Oran Etkin: bridging worlds with his album Open Arms

Oran Etkin: bridging worlds with his album Open Arms
Oran Etkin

Given the multiculturalism and diversity that surrounds us, it is inexplicable to reduce existence to individualism. It is personal experiences that dictate the interpretation of musical language. The beauty of art is finding that the same melody can sound different if played in opposite contexts. Music: a place where you can find yourself while listening to others.

Open Arms album cover

Listening to a record goes beyond discovering new rhythms; it is witnessing the artistic and spiritual connection of its creators. Under this symbiosis, some compositions can be analyzed from musical language as well as from cartography. Both can be tools for exploring and representing the space and place. While cartography focuses on the visual and geospatial representation of the earth and its features, music can evoke places and landscapes through sounds, rhythms, and melodies. In this context, the music of Oran Etkin meets these characteristics: 'I always try to make it clear that the composition is just a framework, and we can go anywhere. Also, I try to make the compositions with a lot of openness, not dictating every specific thing, so there's a lot of room for the musicians.'

Etkin's words resonate literally and musically, exemplified by his recent production, Open Arms. Through this album, he built profound connections with musicians across the globe. 'Well, for me, it was about having this attitude of openness. As I toured, everywhere I went, I tried to meet local musicians and open myself up to things happening.' Brazil, Zimbabwe, the US, Canada, the Czech Republic, and Turkey are the countries the listeners can explore while listening to it. 'So, in each case, it was a different process of how that happened. In Zimbabwe, I had two weeks off between some shows in France and Zimbabwe, so instead of just coming back home, I went and lived there for two weeks with these traditional families.' Music as a conduit to bridging the inherent distances between cultures; yet, this feat wouldn't be achievable without forging personal connections.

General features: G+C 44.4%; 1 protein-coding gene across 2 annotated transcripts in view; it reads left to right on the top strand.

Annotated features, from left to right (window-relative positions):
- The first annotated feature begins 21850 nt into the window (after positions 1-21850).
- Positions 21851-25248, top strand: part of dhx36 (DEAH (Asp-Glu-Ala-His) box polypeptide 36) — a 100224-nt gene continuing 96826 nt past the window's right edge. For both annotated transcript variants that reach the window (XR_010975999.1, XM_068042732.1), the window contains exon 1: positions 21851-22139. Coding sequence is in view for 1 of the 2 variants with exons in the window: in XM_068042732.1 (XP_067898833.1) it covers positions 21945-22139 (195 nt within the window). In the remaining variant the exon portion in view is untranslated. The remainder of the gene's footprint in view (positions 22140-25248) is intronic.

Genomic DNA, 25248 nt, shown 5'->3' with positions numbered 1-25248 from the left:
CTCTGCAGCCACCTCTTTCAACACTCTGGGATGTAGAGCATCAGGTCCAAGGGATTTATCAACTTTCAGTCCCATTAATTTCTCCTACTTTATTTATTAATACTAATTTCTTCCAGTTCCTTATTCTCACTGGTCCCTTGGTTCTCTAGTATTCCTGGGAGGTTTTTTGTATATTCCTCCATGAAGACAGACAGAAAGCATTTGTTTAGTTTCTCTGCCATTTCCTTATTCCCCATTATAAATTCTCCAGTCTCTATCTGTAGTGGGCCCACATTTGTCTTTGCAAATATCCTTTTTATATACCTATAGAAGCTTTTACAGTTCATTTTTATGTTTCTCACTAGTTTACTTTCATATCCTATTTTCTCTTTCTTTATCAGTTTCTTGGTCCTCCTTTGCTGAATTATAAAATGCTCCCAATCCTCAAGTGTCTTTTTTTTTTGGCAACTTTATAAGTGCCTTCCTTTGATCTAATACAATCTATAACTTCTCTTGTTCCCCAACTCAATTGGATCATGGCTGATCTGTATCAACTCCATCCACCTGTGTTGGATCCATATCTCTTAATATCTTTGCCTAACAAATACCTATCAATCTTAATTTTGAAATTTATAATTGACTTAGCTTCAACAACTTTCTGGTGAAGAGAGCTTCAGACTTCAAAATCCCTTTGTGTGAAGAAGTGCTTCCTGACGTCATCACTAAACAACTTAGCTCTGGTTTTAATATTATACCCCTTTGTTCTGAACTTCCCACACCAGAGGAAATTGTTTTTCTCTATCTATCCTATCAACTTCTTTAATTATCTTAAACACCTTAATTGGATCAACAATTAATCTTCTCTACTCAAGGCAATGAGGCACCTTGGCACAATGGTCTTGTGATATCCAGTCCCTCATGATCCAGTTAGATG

'I was lucky that I had a friend who's been going to Zimbabwe since the 90s, so she knew a lot of people there. She connected me with the Chigamba family, and the night after I got there, there was an all-night ceremony; it was a spiritual thing, so people were kind of getting possessed by the spirits during the ceremony, and throughout my stay, I was playing with them every day. So I just decided to provide them at my concerts, and we went to the studio and created six tracks.'

In Zimbabwe, Oran discovered a new facet as a musician: being a soldier of peace. 'These words of 85-year-old Zimbabwean Mbira master Tute Chigamba resonate with me because it's true that you can connect with people or create distance, and music is such an important tool to immediately strip away differences between people and connect. Like him, I believe that musicians are soldiers of peace, and creating is our role and mission.'